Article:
The iconic quiz show "Jeopardy!" is in its 35th season, but the largely unprecedented reign of contestant James Holzhauer is schooling us in lots of new ways. As of May 20, 2019 his winnings totaled $1,780,237 after only 23 days, the second-longest winning streak ever.
Holzhauer, 34, hasn't yet bested legendary contestant Ken Jennings, but if Holzhauer continues at his astonishing rate, he certainly will. 2004 saw Jennings obliterate records of the day with a 74-game run, totaling $2,520,700 in winnings. Holzhauer makes that total look like child's play, however. If he continues his run for 74 eps like Jennings at his current rate of $77,401 per episode, he would wind up with $5.7 million!
Wondering how this level of success is possible? Here are a few insights:
1. He's Mastered the Buzzer
With the "Jeopardy!" buzzer, timing is everything. There always seems to be that one contestant who's locked in silent battle with an uncooperative buzzer, but clearly Holzhauer doesn't have that problem. He paid special attention (and reportedly asked a lot of questions) about how the buzzer works during his first pre-show orientation. He also practiced at home after reading a book by a former champion who discussed techniques.
The buzzer process goes like this: Host Alex Trebek reads a clue aloud, then once he's done a staff member must activate the buzzers. If the contestants buzz in before their "enable light" switches on, they'll effectively be locked out for one-quarter of a second, plenty of time for a less trigger-happy contestant to buzz in. So in addition to knowing most or all of the answers, Holzhauer is calm and collected enough to wait until precisely when the device is usable before clicking.
2. He's Not Afraid to Bet the Farm
A professional sports gambler by trade (yes, that's a thing), Holzhauer isn't scared to place a big bet and let it ride. In fact, he regularly uses gambling lingo when making Daily Double wagers. Perhaps he's confident because his response accuracy is a whopping 97 percent. Or maybe his professional background makes him more comfortable with risk-taking. (Most contestants tend to bet small amounts when they've racked up enough money that they don't have to bet big to win the game.) Either way, it's paid off in spades because as of May 20 he'd answered 52 out of 56 Daily Doubles correctly. On April 17, he had the highest-one day total so far in "Jeopardy!" history: $131,127. He's also wagered the most-ever on a Final Jeopardy question: $60,013.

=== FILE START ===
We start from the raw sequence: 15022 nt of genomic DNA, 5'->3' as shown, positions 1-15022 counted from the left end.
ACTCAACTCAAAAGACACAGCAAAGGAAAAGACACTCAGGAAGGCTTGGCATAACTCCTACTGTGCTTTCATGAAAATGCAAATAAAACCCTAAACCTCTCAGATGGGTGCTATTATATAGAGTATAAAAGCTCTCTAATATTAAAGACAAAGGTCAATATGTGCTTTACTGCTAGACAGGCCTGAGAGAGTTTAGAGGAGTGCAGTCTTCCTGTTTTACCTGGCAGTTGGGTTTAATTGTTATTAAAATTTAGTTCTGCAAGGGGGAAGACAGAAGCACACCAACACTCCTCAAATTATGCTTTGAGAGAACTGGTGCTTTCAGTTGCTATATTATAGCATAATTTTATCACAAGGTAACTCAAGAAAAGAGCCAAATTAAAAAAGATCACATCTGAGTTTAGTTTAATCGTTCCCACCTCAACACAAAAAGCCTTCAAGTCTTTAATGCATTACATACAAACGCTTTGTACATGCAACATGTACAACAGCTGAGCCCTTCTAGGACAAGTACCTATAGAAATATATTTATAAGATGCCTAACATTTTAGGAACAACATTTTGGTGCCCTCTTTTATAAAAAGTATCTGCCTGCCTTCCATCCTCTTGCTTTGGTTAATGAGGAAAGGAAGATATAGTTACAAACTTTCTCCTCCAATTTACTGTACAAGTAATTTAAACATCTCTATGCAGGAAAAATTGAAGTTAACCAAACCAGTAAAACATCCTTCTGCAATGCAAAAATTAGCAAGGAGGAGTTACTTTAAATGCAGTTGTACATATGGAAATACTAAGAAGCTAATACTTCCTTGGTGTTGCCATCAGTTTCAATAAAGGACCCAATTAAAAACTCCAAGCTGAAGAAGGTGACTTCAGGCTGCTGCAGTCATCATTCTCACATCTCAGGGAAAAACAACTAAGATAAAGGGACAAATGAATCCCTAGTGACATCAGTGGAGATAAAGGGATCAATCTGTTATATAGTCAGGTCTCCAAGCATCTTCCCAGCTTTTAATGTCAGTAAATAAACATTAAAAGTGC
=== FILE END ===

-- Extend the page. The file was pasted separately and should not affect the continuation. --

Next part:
And while it might seem like Holzhauer's success is bleeding "Jeopardy!" dry, his winning streak is also boosting the show's viewership. Since his tenure began, the show has ranked No. 1 among all syndicated shows thanks to occasional viewers tuning in to see what all the fuss is about. That should certainly increase ad revenue.
3. He Bucks Conventional "Jeopardy!" Strategy
Not always, but most of the time, contestants start with the low-amount clues as warm-up, then hit the larger ones later. Holzhauer, however, builds up his cash reserve fast and early, by hitting the big-bucks tiles first. This strategy (and the fact that he almost always gets the answers right) allows him to make larger wagers when he inevitably hits the Daily Double(s).
This methodology is clearly helping him dominate. Of his first 19 games, 17 of them were runaways, meaning that neither of the other contestants could mathematically catch him. It appeared that more contestants are getting wise to his ploys when the April 29 episode saw him win by only $18 against an opponent who matched Holzhauer for buzzer agility, category selection and big bets. But that seems like a fluke as he has continued to dominate since then.
4. This Isn't His First Rodeo
This isn't Holzhauer's first stint on a game show. In 2014 he competed on "The Chase," a show which pitted a professional trivia expert against regular people, like Holzhauer. Mark Labbett, the pro, has since described his experience with Holzhauer as "the worst beating I've ever had."
With that kind of game-show chops, it's surprising that Holzhauer tried out for "Jeopardy!" several times before getting on, taking the online test every year and auditioning twice (as well as once for "Sports Jeopardy!"). "I'm very happy they called this time!" he says on Jeopardy's website. "I think I had to wait about 23 months from my audition."
5. He Upped His Trivia Game by Reading Children's Books
Despite the often highbrow categories and clues, Holzhauer says that he gets a significant amount of his trivia knowledge from an unconventional spot. "I've talked about the children's aisle at the library or the bookstore, and really I can't say enough about it," he explains on the "Jeopardy!" website. "I don't know if you've read books written for adults in nonfiction, but they're pretty boring. But books that engage children, they come at you rapid fire with different subjects, and I've seen lots and lots of answers that came straight from that."